• ⁠Trump attacks Gold Star families: Myeshia Johnson (gold star widow), Khan family (gold star parents) etc. (2016-present)
• ⁠Trump sent funds raised from a Jan 2016 veterans benefit to the Donald J Trump Foundation instead of veterans charities (the foundation has since been ordered shut because of fraud) (Jan, 2016)
• ⁠Trump said he has “more training militarily than a lot of the guys that go into the military” because he went to a military-style academy (2015 biography)
• ⁠Trump said he doesn’t consider POWs heroes because they were caught. He said he prefers people who were not caught (July 18, 2015)
• ⁠Trump said having unprotected sex was his own personal Vietnam (1998)
• ⁠For a decade, Trump sought to kick veterans off of Fifth Avenue because he found them unsightly nuisances outside of Trump Tower. 1991
• ⁠Trump dodged the draft 5 times by having a doctor diagnose him with bone spurs.
• ⁠No Trump in America has ever served in the military; this spans 5 generations, and every branch of the family tree. In fact, the reason his grandfather immigrated to America was to avoid military service.

 

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To Paint My Deck, I Found a Jewel

Eve-lynn Deegan up on the roof … with a paint brush.

A delightful young woman named Eve-lynn Deegan painted my porch and chimney this morning and I was simply thrilled with her work.

She was quiet, efficient, neat, and she finished the entire project in less than half a day. Eve-lynn sang the entire time with a lovely voice. Reminded me of my mom when she was working at home.

The color differential was an accident. One I like. (Note her socks, one pink, one green.)

Eve, a graduate of Community High School in downtown Roanoke (a school that caters to artistic and musical teens) wants to build her own house out as far as she can in the woods and mountains of Virginia. She’s learning the trade working with my old friend Roni Sutton, who highly recommended her for my job.

We ran into an initial problem–of my making–when I guessed at the color of the deck and bought what I thought was a match at a big box store. As it turns out, I like the contrast, so we stuck with it and Eve-lynn made it work by painting with such accuracy.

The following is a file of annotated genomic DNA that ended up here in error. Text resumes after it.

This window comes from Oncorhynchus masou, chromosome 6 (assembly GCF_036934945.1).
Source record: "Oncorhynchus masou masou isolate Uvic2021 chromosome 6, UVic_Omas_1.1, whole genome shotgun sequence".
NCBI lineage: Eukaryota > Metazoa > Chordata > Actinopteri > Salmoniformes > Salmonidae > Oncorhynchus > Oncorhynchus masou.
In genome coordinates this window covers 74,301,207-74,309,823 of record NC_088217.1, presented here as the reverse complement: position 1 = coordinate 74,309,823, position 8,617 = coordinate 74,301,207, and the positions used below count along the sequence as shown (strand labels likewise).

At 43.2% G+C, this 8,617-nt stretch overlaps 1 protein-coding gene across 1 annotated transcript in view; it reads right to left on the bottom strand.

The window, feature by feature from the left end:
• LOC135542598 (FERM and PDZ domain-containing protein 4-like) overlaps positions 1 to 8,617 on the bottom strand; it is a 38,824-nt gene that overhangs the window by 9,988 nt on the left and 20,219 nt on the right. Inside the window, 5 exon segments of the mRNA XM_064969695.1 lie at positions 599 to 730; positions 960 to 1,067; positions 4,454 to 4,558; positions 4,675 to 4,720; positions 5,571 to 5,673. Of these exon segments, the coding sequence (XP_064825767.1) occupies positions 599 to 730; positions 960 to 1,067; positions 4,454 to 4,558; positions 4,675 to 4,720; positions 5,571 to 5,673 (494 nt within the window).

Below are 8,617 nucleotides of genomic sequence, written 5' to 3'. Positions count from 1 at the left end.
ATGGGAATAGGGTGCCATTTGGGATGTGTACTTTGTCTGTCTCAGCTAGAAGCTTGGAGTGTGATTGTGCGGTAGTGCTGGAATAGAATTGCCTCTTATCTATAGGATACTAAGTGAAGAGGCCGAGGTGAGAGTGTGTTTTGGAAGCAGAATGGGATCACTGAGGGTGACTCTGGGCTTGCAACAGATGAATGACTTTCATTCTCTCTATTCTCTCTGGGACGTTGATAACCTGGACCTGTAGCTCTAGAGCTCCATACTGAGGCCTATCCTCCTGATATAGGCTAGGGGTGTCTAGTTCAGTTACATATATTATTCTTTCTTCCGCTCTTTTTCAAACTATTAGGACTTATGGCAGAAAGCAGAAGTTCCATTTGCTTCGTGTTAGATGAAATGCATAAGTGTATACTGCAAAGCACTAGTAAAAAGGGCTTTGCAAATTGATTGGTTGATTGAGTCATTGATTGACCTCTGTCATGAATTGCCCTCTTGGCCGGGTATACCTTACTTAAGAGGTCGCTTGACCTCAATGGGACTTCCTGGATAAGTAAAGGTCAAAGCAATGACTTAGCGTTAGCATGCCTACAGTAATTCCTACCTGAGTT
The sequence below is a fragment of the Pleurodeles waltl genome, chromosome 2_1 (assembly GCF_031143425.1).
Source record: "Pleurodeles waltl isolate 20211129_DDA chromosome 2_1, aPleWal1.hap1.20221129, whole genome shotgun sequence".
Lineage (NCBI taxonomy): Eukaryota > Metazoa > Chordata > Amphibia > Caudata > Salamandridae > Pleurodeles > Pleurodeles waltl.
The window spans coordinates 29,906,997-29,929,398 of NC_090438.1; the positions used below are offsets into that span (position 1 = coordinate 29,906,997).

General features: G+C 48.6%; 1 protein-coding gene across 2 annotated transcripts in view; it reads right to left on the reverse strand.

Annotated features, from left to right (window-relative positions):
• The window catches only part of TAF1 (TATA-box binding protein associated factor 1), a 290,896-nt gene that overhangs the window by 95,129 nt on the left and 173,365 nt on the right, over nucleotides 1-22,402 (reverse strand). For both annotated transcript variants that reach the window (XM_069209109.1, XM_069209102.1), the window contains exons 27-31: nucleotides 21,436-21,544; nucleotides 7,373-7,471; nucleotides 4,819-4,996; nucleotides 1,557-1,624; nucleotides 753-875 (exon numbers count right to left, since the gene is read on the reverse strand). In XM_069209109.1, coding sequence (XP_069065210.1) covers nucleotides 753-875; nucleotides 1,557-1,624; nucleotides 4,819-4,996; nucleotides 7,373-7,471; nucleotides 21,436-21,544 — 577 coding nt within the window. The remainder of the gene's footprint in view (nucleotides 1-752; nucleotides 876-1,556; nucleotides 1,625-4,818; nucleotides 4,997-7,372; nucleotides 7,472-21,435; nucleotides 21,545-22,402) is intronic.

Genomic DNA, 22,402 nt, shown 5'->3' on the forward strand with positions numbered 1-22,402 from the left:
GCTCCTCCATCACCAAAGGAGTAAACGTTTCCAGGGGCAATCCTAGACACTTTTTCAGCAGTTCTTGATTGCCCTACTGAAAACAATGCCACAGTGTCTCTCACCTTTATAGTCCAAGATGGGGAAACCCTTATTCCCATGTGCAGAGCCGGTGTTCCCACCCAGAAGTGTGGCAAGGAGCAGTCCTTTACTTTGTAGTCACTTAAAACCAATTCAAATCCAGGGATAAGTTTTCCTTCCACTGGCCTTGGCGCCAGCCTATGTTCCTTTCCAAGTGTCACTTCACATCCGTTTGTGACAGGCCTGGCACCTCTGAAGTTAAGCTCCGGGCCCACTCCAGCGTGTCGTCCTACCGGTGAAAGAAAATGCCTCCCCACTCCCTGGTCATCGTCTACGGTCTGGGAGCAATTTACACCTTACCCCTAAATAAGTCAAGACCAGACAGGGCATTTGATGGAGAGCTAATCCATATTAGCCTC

Eve-lynn, by the way, is the spelling of the British pronunciation of Evelyn. I like Eve-lynn. She should go far, fast. I sent her home with a bonus and some tomatoes from my garden.

Eve-lynn edging the deck before painting the flooring.

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Lindsay and Pampa Find an Adventure

Lindsay found her buddy lying in the trail.

My good buddy Lindsay McKinnon and and I celebrated September today by hiking the Hollins Trail (from Hollins to Carvins Cove near Roanoke, over the Tinker Mountain hump) and they putting our kayaks in the water and paddling into a stiff wind.

It was exhilarating and fun with one of my favorite people, as well as bats, birds, a turtle, Mr. Smiley and various other creatures. A glorious day ’twas.

Masked pals.
Lindsay found Mr. Smiley in a tree.
That’s Lindsay in the background admiring this beauty of a sailboat.

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Peeling Pounds on a Hiking Trail

This large, beautiful butterfly was feasting on a thistle flower.
Thistles are my native plant.

I awoke this morning weighing two pounds more than I ought to, so I determined to take that off by early afternoon. Today, that meant a hike up Hay Rock on the Appalachian Trail. Mission accomplished: down two pounds when I got home.

Hay Rock is a climb up Tinker Mountain from Daleville (just outside Roanoke) and it is about a 3.7 mile walk one way and a lot more if you want to continue on the Appalachian Trail.